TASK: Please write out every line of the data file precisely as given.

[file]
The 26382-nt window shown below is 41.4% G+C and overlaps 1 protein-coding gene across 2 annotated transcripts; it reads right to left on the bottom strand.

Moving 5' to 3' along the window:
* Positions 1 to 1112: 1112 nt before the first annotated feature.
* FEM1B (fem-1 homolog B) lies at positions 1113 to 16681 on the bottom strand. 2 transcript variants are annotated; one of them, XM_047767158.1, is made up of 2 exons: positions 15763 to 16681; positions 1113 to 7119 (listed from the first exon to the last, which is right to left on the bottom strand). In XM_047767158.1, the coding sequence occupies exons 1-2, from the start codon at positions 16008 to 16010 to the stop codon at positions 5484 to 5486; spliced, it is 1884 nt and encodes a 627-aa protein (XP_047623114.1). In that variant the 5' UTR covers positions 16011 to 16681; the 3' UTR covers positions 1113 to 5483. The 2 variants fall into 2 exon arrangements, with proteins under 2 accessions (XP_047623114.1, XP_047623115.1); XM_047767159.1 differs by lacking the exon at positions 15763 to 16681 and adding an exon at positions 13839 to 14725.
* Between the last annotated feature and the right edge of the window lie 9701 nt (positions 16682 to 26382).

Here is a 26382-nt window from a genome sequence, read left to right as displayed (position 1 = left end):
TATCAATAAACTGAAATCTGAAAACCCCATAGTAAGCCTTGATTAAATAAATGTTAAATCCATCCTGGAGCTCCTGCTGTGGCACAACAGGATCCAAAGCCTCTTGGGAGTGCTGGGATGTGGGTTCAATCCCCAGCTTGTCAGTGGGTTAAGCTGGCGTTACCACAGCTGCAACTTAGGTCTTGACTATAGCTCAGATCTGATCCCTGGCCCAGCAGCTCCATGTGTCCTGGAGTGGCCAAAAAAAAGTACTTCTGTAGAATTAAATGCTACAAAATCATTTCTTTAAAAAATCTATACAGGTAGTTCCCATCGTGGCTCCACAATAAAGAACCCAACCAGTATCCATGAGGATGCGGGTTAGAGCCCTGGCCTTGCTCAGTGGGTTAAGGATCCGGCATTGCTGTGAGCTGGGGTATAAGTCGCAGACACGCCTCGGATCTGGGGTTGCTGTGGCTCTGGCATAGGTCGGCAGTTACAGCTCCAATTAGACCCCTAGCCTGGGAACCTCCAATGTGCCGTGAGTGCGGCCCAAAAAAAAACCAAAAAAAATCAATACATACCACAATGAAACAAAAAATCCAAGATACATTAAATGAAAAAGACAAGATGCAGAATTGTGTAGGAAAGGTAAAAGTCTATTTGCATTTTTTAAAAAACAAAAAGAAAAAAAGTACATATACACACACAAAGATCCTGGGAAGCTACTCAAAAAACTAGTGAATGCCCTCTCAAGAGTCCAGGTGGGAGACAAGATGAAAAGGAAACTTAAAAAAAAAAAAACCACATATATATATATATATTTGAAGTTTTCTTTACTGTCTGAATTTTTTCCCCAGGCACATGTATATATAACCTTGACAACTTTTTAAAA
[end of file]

The 26382-nt window shown below is 41.4% G+C and overlaps 1 protein-coding gene across 2 annotated transcripts; it reads right to left on the bottom strand.

Moving 5' to 3' along the window:
* Positions 1 to 1112: 1112 nt before the first annotated feature.
* FEM1B (fem-1 homolog B) lies at positions 1113 to 16681 on the bottom strand. 2 transcript variants are annotated; one of them, XM_047767158.1, is made up of 2 exons: positions 15763 to 16681; positions 1113 to 7119 (listed from the first exon to the last, which is right to left on the bottom strand). In XM_047767158.1, the coding sequence occupies exons 1-2, from the start codon at positions 16008 to 16010 to the stop codon at positions 5484 to 5486; spliced, it is 1884 nt and encodes a 627-aa protein (XP_047623114.1). In that variant the 5' UTR covers positions 16011 to 16681; the 3' UTR covers positions 1113 to 5483. The 2 variants fall into 2 exon arrangements, with proteins under 2 accessions (XP_047623114.1, XP_047623115.1); XM_047767159.1 differs by lacking the exon at positions 15763 to 16681 and adding an exon at positions 13839 to 14725.
* Between the last annotated feature and the right edge of the window lie 9701 nt (positions 16682 to 26382).

Here is a 26382-nt window from a genome sequence, read left to right as displayed (position 1 = left end):
TATCAATAAACTGAAATCTGAAAACCCCATAGTAAGCCTTGATTAAATAAATGTTAAATCCATCCTGGAGCTCCTGCTGTGGCACAACAGGATCCAAAGCCTCTTGGGAGTGCTGGGATGTGGGTTCAATCCCCAGCTTGTCAGTGGGTTAAGCTGGCGTTACCACAGCTGCAACTTAGGTCTTGACTATAGCTCAGATCTGATCCCTGGCCCAGCAGCTCCATGTGTCCTGGAGTGGCCAAAAAAAAGTACTTCTGTAGAATTAAATGCTACAAAATCATTTCTTTAAAAAATCTATACAGGTAGTTCCCATCGTGGCTCCACAATAAAGAACCCAACCAGTATCCATGAGGATGCGGGTTAGAGCCCTGGCCTTGCTCAGTGGGTTAAGGATCCGGCATTGCTGTGAGCTGGGGTATAAGTCGCAGACACGCCTCGGATCTGGGGTTGCTGTGGCTCTGGCATAGGTCGGCAGTTACAGCTCCAATTAGACCCCTAGCCTGGGAACCTCCAATGTGCCGTGAGTGCGGCCCAAAAAAAAACCAAAAAAAATCAATACATACCACAATGAAACAAAAAATCCAAGATACATTAAATGAAAAAGACAAGATGCAGAATTGTGTAGGAAAGGTAAAAGTCTATTTGCATTTTTTAAAAAACAAAAAGAAAAAAAGTACATATACACACACAAAGATCCTGGGAAGCTACTCAAAAAACTAGTGAATGCCCTCTCAAGAGTCCAGGTGGGAGACAAGATGAAAAGGAAACTTAAAAAAAAAAAAACCACATATATATATATATATTTGAAGTTTTCTTTACTGTCTGAATTTTTTCCCCAGGCACATGTATATATAACCTTGACAACTTTTTAAAA